The “0.15 BAC and above” enhancement also has significant impact on the surcharges that DPS will levy on a person following a DWI conviction. If a person’s BAC is above 0.15, then the surcharge to maintain a driver’s license will be $2,000 a year for a three-year period following the conviction.

I went to work on the case, investigating the facts to gain what leverage we could to negotiate with the prosecutor. After several weeks of hard work on the case I was able to identify some weaknesses in the blood analysis. As a result, the prosecutor agreed to lower the charges from the greater than 0.15 BAC Class A misdemeanor level to a Class B misdemeanor, or a DWI below 0.15 BAC offense level. This reduction was significant considering it dropped the potential punishment range down to a fine that would range from $0 to $2,000 and from 72 hours to 180 days in jail (which was be probated in this case). Better yet, the client will not have to pay $6,000 in DPS surcharges that would have followed the conviction.

As you can expect, my client was relieved and very pleased with the result.

Am I Eligible for Deferred Adjudication?

214-402-4364-Writ Bond Hotline
bo@kalabuslaw.com
www.rosenthalwadas.com
www.kalabuslaw.com
Office: 972-562-7549

It all depends on the offense charged and the individual’s criminal history. There are several offenses where individuals are barred by law from receiving deferred adjudication. The majority of these offenses involve intoxication crimes. Specifically statutorily offenses under chapter 49 of the Texas Penal Code which are DWI, boating while intoxicated, flying while intoxicated, intoxication manslaughter, etc. A defendant is eligible for deferred if he or she has been charged with most any other offense.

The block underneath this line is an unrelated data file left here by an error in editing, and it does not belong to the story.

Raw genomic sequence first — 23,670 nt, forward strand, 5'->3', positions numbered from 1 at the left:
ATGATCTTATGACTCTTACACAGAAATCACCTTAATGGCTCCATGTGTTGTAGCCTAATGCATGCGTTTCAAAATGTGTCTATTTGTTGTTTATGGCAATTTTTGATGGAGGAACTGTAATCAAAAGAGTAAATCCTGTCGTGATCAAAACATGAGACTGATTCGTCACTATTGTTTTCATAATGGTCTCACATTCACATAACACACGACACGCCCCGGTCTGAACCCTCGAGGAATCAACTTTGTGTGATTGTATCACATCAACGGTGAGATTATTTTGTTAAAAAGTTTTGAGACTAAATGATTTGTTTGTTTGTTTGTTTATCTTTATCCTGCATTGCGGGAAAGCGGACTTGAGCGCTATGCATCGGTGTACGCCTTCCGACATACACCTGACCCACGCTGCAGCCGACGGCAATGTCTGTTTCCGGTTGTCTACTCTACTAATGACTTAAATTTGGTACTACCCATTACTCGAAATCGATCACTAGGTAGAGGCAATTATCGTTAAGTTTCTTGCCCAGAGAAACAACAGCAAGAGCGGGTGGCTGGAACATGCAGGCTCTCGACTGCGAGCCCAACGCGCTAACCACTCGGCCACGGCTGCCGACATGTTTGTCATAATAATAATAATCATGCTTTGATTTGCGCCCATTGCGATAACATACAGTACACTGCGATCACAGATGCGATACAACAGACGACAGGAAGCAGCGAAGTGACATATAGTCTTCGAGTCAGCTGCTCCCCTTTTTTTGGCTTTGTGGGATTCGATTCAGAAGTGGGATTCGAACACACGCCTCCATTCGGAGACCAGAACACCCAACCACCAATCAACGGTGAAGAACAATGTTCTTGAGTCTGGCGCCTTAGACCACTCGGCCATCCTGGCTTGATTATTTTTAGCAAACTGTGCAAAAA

The next hurdle is whether the District Attorney (DA) will be willing to offer deferred. The prosecutor assigned to the case makes this decision on a case-by-case basis. Some of the factors the prosecutor will consider are: the defendant’s criminal history, the nature of the crime, was it a violent offense, was a deadly weapon involved, were there any injuries etc. An experienced attorney can help convince the prosecutor to offer deferred adjudication by exposing weaknesses in the prosecutor’s case.

Texas Legislature Cracks Down on Regulation of Internet Mugshot Publishers

214-402-4364-Writ Bond Hotline
bo@kalabuslaw.com
www.rosenthalwadas.com
www.kalabuslaw.com
Office: 972-562-7549

Starting September 1, 2013, there is new law regarding the publishing of mugshots and associated information on the Internet. The new “mugshot law” certainly highlights why you need to hire a competent lawyer to handle your expunction or nondisclosure to make sure the mugshot businesses remove your mugshot and booking information from the web. This is because the new law does not place the burden on the mugshot business to remove or correct any of your information–unless they receive notice from you first. Now, let’s go over a little background on how we got here.

images.jpegThe mugshot publishing industry is an Internet niche of private businesses that publish mugshots of individuals arrested by law enforcement agencies. This industry has exploded over the past few years. In fact, it has been reported that more than 60 new mugshot websites have been created in a two-year period ending in March 2013. As can be imagined, this growth has in turn spawned the Internet mugshot removal industry, which is a niche industry of businesses that charge a fee to have the mugshot removed from one or more websites.

The mugshots and the arrested individual’s information are published regardless of whether or not the person has been found guilty or not guilty of the crime they were arrested for. Because of this and that many of the online websites charge fees to remove mugshots and arrest profiles, the industry has become increasingly controversial. Some sites may remove information for free if the person is able to show proof that they were found not guilty, or that the charges were dropped. Typically sites will charge a fee regardless of the disposition of the case. This controversy has led some state legislatures to propose bills to regulate the industry.